Get workers to self-declare any travel history and symptoms. Call them in advance so this does not come as a shock on Day 0. Make all employees at a factory, regardless of stature, sign this form. This is necessary for the safety of the entire workforce and to also ensure workers do not feel singled out and thereby judged, which can otherwise result in underreporting of symptoms. The tone should not be threatening. Reassure and support those who choose to stay home due to health problems with job security, wherever possible. 

Let the communication around social distancing norms be considerate

The general tone of any communication should be welcoming and understanding, to elicit cooperation and solidarity.

On the factory floor, keep doors open, where possible. If you run a garment factory, use cloth scraps ready for daily activities like opening bathroom doors or touching other surfaces. 

Increase space between workstations. Reimagine the organization of the assembly line if your factory runs on one. Explore alternative arrangements to reduce the number of workers in one line with one tailor taking up multiple operations.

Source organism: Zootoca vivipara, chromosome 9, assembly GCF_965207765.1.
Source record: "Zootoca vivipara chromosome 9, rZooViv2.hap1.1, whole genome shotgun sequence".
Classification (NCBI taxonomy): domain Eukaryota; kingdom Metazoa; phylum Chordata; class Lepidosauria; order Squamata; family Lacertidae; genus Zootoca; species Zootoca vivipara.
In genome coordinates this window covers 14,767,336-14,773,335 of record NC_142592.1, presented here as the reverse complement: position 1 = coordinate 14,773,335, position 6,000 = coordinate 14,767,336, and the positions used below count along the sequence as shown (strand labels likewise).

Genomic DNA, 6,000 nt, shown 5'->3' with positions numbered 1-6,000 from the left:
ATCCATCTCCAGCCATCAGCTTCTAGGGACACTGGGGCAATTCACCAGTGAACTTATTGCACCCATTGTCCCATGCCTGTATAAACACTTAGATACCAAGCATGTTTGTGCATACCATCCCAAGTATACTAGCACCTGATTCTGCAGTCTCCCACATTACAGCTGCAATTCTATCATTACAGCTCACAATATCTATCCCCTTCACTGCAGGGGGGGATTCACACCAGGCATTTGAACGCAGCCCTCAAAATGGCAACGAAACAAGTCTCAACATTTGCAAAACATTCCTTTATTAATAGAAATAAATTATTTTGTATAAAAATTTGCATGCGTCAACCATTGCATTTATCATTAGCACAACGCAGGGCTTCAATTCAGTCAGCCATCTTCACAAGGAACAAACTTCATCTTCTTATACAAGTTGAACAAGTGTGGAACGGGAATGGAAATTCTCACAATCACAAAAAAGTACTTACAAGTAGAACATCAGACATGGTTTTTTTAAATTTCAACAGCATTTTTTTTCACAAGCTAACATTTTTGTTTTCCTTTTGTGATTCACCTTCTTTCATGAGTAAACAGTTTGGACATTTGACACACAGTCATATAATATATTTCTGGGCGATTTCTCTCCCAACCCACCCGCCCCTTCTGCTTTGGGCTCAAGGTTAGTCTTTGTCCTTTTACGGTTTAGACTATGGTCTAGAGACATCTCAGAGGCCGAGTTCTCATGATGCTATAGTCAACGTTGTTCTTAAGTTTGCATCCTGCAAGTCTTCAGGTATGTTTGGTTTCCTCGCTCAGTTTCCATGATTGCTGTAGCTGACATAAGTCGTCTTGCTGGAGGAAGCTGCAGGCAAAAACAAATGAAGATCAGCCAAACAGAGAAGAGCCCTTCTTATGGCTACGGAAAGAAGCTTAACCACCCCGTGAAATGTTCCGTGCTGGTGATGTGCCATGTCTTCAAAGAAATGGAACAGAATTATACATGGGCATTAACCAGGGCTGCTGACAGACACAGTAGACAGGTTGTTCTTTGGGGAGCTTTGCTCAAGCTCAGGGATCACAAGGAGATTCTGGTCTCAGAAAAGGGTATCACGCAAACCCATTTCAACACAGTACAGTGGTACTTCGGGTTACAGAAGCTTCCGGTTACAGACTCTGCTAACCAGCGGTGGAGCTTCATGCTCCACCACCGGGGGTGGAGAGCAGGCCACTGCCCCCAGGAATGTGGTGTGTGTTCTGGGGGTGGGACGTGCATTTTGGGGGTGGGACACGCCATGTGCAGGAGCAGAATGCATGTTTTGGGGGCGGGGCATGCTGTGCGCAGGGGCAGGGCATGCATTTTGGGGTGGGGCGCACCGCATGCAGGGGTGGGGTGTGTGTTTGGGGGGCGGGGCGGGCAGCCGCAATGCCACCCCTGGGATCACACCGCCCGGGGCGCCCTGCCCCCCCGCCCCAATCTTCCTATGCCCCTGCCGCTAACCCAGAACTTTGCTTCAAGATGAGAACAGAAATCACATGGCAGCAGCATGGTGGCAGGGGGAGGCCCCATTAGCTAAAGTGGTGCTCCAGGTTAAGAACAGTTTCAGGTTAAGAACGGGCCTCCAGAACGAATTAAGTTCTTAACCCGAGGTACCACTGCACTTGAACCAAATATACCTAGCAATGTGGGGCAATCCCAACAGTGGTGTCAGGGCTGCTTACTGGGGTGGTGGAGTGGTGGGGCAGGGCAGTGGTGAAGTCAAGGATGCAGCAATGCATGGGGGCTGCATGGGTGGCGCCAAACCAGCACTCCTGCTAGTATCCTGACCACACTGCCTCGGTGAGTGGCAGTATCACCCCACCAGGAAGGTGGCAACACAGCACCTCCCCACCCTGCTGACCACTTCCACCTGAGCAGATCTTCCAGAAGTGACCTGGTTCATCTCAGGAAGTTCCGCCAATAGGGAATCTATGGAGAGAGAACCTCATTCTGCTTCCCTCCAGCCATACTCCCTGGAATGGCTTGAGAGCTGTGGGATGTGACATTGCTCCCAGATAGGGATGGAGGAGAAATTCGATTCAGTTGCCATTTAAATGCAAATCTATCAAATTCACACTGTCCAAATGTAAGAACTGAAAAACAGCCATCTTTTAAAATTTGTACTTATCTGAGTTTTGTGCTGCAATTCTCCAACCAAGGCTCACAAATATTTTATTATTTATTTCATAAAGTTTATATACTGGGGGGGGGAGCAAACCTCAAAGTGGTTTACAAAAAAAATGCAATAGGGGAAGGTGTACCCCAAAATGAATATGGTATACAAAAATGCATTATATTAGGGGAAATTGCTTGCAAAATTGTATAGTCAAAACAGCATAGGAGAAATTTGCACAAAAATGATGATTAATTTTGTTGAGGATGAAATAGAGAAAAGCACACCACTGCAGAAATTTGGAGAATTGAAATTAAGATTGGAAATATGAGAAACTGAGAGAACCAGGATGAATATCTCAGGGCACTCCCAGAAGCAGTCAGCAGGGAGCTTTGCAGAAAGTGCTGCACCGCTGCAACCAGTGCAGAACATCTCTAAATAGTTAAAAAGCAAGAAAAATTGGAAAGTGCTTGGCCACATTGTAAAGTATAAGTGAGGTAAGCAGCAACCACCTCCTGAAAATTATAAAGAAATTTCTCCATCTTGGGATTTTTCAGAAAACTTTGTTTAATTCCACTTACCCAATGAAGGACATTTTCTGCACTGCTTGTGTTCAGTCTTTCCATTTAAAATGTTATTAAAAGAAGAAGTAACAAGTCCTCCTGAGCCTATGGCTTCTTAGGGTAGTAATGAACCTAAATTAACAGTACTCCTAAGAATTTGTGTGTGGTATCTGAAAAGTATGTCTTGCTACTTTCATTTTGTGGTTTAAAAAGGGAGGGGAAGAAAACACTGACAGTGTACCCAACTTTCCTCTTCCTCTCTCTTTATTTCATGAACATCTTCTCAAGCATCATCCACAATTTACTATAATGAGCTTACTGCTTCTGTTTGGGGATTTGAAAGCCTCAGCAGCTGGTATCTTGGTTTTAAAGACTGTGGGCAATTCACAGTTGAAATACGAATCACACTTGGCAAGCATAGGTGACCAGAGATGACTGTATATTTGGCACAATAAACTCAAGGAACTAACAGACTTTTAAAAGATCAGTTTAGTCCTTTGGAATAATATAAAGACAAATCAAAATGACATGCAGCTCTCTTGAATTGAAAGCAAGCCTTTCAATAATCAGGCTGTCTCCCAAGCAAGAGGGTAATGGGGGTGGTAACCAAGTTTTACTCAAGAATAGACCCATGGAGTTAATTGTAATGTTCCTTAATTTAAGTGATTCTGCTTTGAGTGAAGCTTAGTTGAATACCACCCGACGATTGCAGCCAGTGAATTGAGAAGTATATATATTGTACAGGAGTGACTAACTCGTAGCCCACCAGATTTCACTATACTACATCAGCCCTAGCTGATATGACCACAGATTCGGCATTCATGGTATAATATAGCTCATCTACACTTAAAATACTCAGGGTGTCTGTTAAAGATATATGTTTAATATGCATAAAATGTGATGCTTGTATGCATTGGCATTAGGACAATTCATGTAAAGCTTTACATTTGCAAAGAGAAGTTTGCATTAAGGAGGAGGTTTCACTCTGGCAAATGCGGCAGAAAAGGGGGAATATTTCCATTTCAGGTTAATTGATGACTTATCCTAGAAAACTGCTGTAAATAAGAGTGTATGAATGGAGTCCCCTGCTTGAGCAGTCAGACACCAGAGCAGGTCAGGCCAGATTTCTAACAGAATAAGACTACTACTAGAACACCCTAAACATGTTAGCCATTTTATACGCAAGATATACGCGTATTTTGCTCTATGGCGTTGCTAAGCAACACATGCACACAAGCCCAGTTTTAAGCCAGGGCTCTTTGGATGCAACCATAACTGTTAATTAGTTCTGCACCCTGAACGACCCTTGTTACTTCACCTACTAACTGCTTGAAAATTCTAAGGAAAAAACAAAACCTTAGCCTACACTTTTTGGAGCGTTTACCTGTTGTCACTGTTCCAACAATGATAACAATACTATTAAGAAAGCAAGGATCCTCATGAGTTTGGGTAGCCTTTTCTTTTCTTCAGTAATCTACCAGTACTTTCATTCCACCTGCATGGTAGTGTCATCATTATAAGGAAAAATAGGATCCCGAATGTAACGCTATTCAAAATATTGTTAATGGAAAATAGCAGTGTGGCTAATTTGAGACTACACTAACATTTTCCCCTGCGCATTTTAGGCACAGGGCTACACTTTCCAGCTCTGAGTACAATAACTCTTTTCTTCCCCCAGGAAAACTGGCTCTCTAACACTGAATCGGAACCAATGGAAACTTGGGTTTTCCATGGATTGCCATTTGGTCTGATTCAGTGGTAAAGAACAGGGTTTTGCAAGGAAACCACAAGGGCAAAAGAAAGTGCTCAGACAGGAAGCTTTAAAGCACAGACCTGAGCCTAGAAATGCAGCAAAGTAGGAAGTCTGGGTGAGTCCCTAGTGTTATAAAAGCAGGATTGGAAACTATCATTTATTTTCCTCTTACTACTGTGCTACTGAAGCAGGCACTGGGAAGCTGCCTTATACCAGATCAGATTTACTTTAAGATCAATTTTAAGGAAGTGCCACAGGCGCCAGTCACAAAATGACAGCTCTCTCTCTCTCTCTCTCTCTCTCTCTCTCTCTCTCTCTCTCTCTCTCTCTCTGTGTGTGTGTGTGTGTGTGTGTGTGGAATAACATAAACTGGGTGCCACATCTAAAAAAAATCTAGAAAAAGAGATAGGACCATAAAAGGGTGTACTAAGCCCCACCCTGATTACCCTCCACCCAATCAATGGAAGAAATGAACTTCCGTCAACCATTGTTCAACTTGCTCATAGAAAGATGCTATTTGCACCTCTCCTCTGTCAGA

Stagger work days – imagine shorter work weeks in manufacturing! Consider operating every alternate day or fewer number of days in a week (workers can work an extra one or two hours each day) to minimize movement and congregation of people.

To balance all the COVID-19 messaging, do simple things like putting up posters with baby pictures or grounding exercises to create a welcoming atmosphere. Also, set up counselling help desks constituted of medical and HR teams. 

Introduce worker champions and celebrate these ambassadors of change

Select influential peers, who are trained to do basic screening and impart the correct health and hygiene information. They can be a crucial channel of information dissemination at every stage. Give them non-monetary rewards such as badges, certificates, and display their pictures on notice boards. Success, for example, can be judged on the number of workers in their group/line wearing masks and following hygiene instructions.

Re-think matrices of value across businesses

Be a pioneer in leading a paradigm shift to focus on “worker satisfaction” over and above “worker productivity” in public facing reports and communication along with operations as a whole. In statements to the government, and other reports begin with updates on worker wellbeing and focus on social profits along with economic profits. 

Lastly, turn spare spaces into isolation wards

Turn any spare spaces into isolation wards in case any worker tests positive. This quarantine facility will help in ensuring workers that support is being provided from end to end! Companies should have additional features such as in-house testing and factory ambulance to take workers to hospitals.

Applying some learnings

The hackathon guidelines emerged in collaboration with Shahi Exports, an apparel manufacturer in India. At every stage we sought the advice of various people at Shahi – from their organizational development team members to senior level executives – on the viability, desirability, and feasibility of our suggestions.